Treñas also said the Department of Health (DOH) should not take their complaints against if they consider the distribution of the vaccine supplies to be unfair.
On Tuesday, Trenas wrote to the DOH Western Visayas demanding an explanation about the more than 17,000 doses of vaccine shortfall for Iloilo City.
“Since March this year, we have received a total of 66,544 doses of vaccines, broken down as follows; 49,664 Sinovac; and 16,880 AstraZeneca…” the letter read.
“However, in the June 20, 2021 report of DOH, it stated that Iloilo City has been sent 84,224 (62,804 Sinovac and 21,420 AstraZeneca),” it added.
He said the city is more than ready to vaccinate its people but emphasized that the government should deploy additional vaccines “if we want to protect our people.”
Also on Tuesday, the local government received 5,850 doses of Pfizer and 20,000 doses of Sinovac jabs from the national government.
Treñas pleaded for healthcare workers, medicines like remdisivir and medical equipment such as ventilators and high-flow oxygen nasal cannula from the national government.
“Ang intensive care unit (ICU) punong-puno na. Lahat ng ventilators, ginagamit na. That’s why I am asking for equipment. Kailan pa natin ipa-prioritize ang Iloilo?” he said.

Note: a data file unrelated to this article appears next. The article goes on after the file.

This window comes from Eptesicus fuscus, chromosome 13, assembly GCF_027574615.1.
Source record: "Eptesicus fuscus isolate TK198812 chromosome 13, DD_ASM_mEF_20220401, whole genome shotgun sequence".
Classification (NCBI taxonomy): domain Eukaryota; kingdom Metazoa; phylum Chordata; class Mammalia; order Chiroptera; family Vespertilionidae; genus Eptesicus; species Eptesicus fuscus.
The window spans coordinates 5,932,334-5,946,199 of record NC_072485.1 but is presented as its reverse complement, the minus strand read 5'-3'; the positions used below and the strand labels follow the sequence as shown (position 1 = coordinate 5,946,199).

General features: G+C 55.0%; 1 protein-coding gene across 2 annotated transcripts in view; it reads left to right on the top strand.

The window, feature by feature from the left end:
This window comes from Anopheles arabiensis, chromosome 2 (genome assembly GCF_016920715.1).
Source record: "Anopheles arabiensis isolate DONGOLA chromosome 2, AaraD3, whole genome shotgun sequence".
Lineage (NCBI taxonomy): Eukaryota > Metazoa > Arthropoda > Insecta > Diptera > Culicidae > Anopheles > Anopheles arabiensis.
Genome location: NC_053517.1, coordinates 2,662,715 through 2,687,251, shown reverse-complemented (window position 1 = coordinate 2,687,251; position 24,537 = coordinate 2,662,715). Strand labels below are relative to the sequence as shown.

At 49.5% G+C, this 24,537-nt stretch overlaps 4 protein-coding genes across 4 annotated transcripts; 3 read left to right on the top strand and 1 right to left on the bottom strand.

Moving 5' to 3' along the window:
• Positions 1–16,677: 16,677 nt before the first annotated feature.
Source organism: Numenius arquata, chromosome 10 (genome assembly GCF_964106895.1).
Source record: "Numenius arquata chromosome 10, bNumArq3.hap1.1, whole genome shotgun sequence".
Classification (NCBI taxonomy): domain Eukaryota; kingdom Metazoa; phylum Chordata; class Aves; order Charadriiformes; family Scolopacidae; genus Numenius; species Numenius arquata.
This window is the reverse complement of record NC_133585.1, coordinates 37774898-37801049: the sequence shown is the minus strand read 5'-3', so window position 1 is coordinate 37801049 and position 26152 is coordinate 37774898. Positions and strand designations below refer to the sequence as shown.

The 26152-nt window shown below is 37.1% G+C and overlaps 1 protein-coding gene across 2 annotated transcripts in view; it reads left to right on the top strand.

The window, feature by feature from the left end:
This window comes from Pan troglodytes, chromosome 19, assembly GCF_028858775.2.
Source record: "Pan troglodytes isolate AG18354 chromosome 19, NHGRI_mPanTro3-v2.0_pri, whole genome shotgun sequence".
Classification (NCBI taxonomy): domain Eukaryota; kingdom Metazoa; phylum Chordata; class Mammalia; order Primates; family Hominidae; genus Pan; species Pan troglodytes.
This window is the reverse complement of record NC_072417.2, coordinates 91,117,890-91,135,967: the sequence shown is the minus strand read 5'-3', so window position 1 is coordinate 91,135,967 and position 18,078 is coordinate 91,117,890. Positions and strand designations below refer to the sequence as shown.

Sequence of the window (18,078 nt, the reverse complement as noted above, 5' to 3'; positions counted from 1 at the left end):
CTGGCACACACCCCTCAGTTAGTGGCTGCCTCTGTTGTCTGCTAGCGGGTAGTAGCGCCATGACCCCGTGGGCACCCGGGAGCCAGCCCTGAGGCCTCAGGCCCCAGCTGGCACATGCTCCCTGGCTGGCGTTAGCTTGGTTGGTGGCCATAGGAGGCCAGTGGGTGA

P1-billion debt of PhilHealth
He also slammed Philippine Health Insurance Corporation (PhilHealth) for not paying the local hospitals, noting the government’s debt amounting to almost P1 billion.
“We need PhilHealth to pay the hospitals… I do not know why binabalik nila ang bills so how can these hospitals survive?” he asked.
“Eventually, these hospitals will fall, fold up, and what will happen to us here? We also need help here,” he pointed out.
According to Treñas, PhilHealth president and chief executive officer Dante Gierran, in a meeting, promised them that the agency would pay the hospitals, but he noted that up to now “there are no payments.”
“They are not paying… There are payments [but not they are not enough],” he said.
Treñas maintained that they never made any noise when they did not need the help of the national government.
Roque assured Treñas that the national government was listening to advice from experts such as the DOH, Philippine General Hospital, and the Ateneo School of Medicine and Public Health and not just OCTA.
Roque told the mayor to ensure compliance with minimum public health and safety protocols in the province to prevent the spread of COVID-19 cases.
“Unfortunately, when it comes to the increase in cases, the solution is to wear masks, wash hands and observe physical distancing,” he said.
Iloilo City will be under modified enhanced community quarantine (MECQ) until the end of the month starting June 16 as per Resolution No. 121 approved by the National Inter-Agency Task Force For the Management of Emerging Infectious Diseases issued on June 14.
The province has been elevated to a stricter classification from modified general community quarantine status or MGCQ due to the surge in COVID-19 cases.
It was first placed under MECQ on May 23 to 31 and extended from June 1 to 15.
/LMT — AdChoiceTV News (Visayas)